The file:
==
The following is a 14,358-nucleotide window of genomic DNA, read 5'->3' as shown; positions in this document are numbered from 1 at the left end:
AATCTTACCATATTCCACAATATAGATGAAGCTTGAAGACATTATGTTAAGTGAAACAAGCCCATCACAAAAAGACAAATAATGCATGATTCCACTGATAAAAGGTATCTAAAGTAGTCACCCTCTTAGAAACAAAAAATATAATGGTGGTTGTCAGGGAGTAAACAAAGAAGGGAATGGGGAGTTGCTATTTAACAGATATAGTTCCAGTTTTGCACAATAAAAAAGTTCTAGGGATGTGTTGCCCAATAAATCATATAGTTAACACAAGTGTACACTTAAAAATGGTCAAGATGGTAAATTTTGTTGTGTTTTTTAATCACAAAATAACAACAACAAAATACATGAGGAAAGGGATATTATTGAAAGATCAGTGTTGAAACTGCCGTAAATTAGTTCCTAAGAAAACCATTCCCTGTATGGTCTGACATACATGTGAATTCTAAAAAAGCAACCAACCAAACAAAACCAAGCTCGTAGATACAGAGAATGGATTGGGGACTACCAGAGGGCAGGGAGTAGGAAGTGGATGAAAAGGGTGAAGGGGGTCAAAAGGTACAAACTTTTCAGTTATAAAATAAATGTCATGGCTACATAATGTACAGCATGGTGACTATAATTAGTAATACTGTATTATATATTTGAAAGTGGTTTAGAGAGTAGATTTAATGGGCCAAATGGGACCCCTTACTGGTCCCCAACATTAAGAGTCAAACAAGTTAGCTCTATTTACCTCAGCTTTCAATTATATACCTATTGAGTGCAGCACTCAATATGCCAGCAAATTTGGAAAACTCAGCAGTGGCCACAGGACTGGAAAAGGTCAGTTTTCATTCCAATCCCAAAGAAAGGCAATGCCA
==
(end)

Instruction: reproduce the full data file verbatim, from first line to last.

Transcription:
The following is a 14,358-nucleotide window of genomic DNA, read 5'->3' as shown; positions in this document are numbered from 1 at the left end:
AATCTTACCATATTCCACAATATAGATGAAGCTTGAAGACATTATGTTAAGTGAAACAAGCCCATCACAAAAAGACAAATAATGCATGATTCCACTGATAAAAGGTATCTAAAGTAGTCACCCTCTTAGAAACAAAAAATATAATGGTGGTTGTCAGGGAGTAAACAAAGAAGGGAATGGGGAGTTGCTATTTAACAGATATAGTTCCAGTTTTGCACAATAAAAAAGTTCTAGGGATGTGTTGCCCAATAAATCATATAGTTAACACAAGTGTACACTTAAAAATGGTCAAGATGGTAAATTTTGTTGTGTTTTTTAATCACAAAATAACAACAACAAAATACATGAGGAAAGGGATATTATTGAAAGATCAGTGTTGAAACTGCCGTAAATTAGTTCCTAAGAAAACCATTCCCTGTATGGTCTGACATACATGTGAATTCTAAAAAAGCAACCAACCAAACAAAACCAAGCTCGTAGATACAGAGAATGGATTGGGGACTACCAGAGGGCAGGGAGTAGGAAGTGGATGAAAAGGGTGAAGGGGGTCAAAAGGTACAAACTTTTCAGTTATAAAATAAATGTCATGGCTACATAATGTACAGCATGGTGACTATAATTAGTAATACTGTATTATATATTTGAAAGTGGTTTAGAGAGTAGATTTAATGGGCCAAATGGGACCCCTTACTGGTCCCCAACATTAAGAGTCAAACAAGTTAGCTCTATTTACCTCAGCTTTCAATTATATACCTATTGAGTGCAGCACTCAATATGCCAGCAAATTTGGAAAACTCAGCAGTGGCCACAGGACTGGAAAAGGTCAGTTTTCATTCCAATCCCAAAGAAAGGCAATGCCA